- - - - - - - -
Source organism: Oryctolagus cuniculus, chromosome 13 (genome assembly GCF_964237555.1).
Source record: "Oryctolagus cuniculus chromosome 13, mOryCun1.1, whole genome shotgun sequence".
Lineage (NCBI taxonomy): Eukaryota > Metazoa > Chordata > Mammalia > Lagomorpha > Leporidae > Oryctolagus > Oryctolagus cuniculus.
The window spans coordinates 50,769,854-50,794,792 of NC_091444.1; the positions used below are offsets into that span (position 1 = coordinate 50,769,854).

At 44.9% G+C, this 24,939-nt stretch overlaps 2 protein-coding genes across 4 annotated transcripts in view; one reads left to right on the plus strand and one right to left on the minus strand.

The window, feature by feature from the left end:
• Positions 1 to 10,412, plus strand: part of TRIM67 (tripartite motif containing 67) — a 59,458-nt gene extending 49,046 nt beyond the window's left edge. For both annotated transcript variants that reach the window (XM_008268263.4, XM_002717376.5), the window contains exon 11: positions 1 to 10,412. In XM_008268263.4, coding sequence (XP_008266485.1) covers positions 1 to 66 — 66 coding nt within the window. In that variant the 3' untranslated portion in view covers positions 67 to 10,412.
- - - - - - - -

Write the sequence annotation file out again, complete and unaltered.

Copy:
Source organism: Oryctolagus cuniculus, chromosome 13 (genome assembly GCF_964237555.1).
Source record: "Oryctolagus cuniculus chromosome 13, mOryCun1.1, whole genome shotgun sequence".
Lineage (NCBI taxonomy): Eukaryota > Metazoa > Chordata > Mammalia > Lagomorpha > Leporidae > Oryctolagus > Oryctolagus cuniculus.
The window spans coordinates 50,769,854-50,794,792 of NC_091444.1; the positions used below are offsets into that span (position 1 = coordinate 50,769,854).

At 44.9% G+C, this 24,939-nt stretch overlaps 2 protein-coding genes across 4 annotated transcripts in view; one reads left to right on the plus strand and one right to left on the minus strand.

The window, feature by feature from the left end:
• Positions 1 to 10,412, plus strand: part of TRIM67 (tripartite motif containing 67) — a 59,458-nt gene extending 49,046 nt beyond the window's left edge. For both annotated transcript variants that reach the window (XM_008268263.4, XM_002717376.5), the window contains exon 11: positions 1 to 10,412. In XM_008268263.4, coding sequence (XP_008266485.1) covers positions 1 to 66 — 66 coding nt within the window. In that variant the 3' untranslated portion in view covers positions 67 to 10,412.